Sunday, June 27, 2010
Clare will still do summer session at the end of July (she will miss two weeks because we will be on our big road trip to the National Williams Syndrome Association Convention!), but summer school is going to be in a different school (hopefully Clare will be in Miss Karin's classroom, though) with different classmates. In Clare's mind, she is moving on to kindergarten!
We had Clare's IEP meeting (minus Clare), in which we met the special educator for Clare's new school as well as the kindergarten teacher. The meeting went very well - we agreed with all the goals and were able to negotiate some extra PT sessions. Then we had a second non-IEP meeting at the new school (this time, with Clare) with the new staff - OT, speech, nurse, and special educator. We met the principal and assistant principal as well. We were able to go over Clare's medical and educational history as well as our concerns and goals in a more relaxed setting with Clare's new team. Again, we thought it went very well. Her new school is one of the best in the district and very small. Clare will be in a half-day morning kindergarten program. Clare and I attended her kindergarten orientation a couple weeks ago. She was thrilled to visit her new school again. We took a tour, met more teachers and staff, and played some games to get ready for kindergarten. Clare had a chance to explore the classroom, spend some time with the teacher (who I like so far), and meet some of her potential new classmates. She knew a girl from her preschool, a boy from the childcare room at the gym, and the twins that live down the street from us. We know Clare is in the morning class (we had it put into her IEP to be sure she was placed in the morning class), so we hope that at least one of the kids she knows is in her class as well.
Clare performed in her dance recital last weekend. The younger children in the ballet school danced in their production of "The Little Mermaid." Clare's petite ballet class were little fish, and they were so cute! Clare did a great job - she isn't able to perform all the moves because she has trouble with her balance, but she tried so hard, paid attention, and was not scared by the big stage, bright lights, and scores of faces! Her favorite part was being allowed to wear make-up. She talked for weeks about the make-up! Clare absolutely loves her ballet class. She is all about the music and dancing and girlishness of it. I think it is good for Clare because it helps her with her strength, endurance, and balance without being too strenuous. When Clare took swim lessons (something she also loved), the 30-minute class wiped her out for the rest of the day. Ballet is not like that, so it's a better choice of activity when it comes to Clare's endurance level. She is taking a break for the summer, but will resume ballet in the fall.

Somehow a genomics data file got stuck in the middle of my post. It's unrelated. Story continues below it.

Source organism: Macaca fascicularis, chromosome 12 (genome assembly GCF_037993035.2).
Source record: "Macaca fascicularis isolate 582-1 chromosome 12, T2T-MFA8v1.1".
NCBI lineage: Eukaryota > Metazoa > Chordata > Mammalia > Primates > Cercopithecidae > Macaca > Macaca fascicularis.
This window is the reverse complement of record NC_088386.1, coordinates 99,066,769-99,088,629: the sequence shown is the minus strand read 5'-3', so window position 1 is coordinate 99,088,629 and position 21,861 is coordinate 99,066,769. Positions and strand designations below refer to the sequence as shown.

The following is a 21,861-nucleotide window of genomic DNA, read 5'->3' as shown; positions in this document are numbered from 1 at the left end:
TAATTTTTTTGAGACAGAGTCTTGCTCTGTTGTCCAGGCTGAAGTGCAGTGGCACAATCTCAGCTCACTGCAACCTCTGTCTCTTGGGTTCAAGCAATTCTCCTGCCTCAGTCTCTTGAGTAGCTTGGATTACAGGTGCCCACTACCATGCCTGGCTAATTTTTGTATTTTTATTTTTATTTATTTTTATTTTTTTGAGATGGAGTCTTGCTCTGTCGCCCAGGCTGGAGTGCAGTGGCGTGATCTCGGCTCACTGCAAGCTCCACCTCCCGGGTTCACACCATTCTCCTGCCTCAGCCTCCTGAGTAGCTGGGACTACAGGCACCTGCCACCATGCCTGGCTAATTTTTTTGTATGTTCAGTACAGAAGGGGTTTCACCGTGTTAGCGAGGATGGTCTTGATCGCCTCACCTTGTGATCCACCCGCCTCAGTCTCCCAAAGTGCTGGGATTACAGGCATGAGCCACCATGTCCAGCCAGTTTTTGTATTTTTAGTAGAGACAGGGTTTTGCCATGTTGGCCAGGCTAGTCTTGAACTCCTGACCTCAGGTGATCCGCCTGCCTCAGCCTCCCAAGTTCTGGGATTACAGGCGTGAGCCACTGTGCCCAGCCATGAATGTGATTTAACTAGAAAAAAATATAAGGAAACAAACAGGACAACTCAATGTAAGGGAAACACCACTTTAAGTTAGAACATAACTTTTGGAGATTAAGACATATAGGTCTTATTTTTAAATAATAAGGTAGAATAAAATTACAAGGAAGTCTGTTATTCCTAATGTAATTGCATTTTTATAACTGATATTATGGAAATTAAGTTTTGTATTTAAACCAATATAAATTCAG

Health-wise, Clare is doing well. She had her recent endocrinology appointment, and once again, she has shot up! She has gone from not even being on the height chart to 10% a couple years ago and now she is at 19%. She is still slow on gaining weight, but has become so long and lanky. (Or lean and mean!) We recently went down to Children's Hospital for a renal ultrasound (no results yet - they are checking for any stenosis in her renal arteries as well as any issues with her kidneys because of her continued high blood pressure) and will go back to Children's in a few weeks for some dental work. Clare only needs a couple cavities filled, but because of her complicated cardiac history and increased anesthesia risks associated with Williams syndrome, the pediatric dentist wants her dental work done under sedation at Children's (they always want that cardiac OR back-up, just in case).
We are finally attending our first national Williams syndrome convention this summer in St. Louis and are so excited to go. Over the past five years, we have met many local families and been at gatherings with multiple children with Williams syndrome. I cannot imagine how it is going to feel to be surrounded by hundreds of people all raising children with Williams syndrome. We will also finally have a chance to meet friends in person that we have only chatted with online or on the phone for years. We are going to make a vacation out of it and visit both of my sisters, my grandparents, my grandfather, and aunts, uncles, and cousins along the way and in St. Louis. It is going to be one fun trip!
Friday, June 11, 2010
Inside, the contractors are dry walling. Not my favorite part of the construction as it means the huge mess has moved inside my house. But the dry walling means we have been able to do some of the other exciting parts, such as choosing our paint colors, flooring, and light fixtures. We are definitely getting closer to the finish line!
April 13 - Our house before construction began.
April 13 - The excavator begins digging.
April 28 - Framing begins.
May 11 - Working on the roof and siding.
May 28 - Master bedroom.
May 28 - Master bath.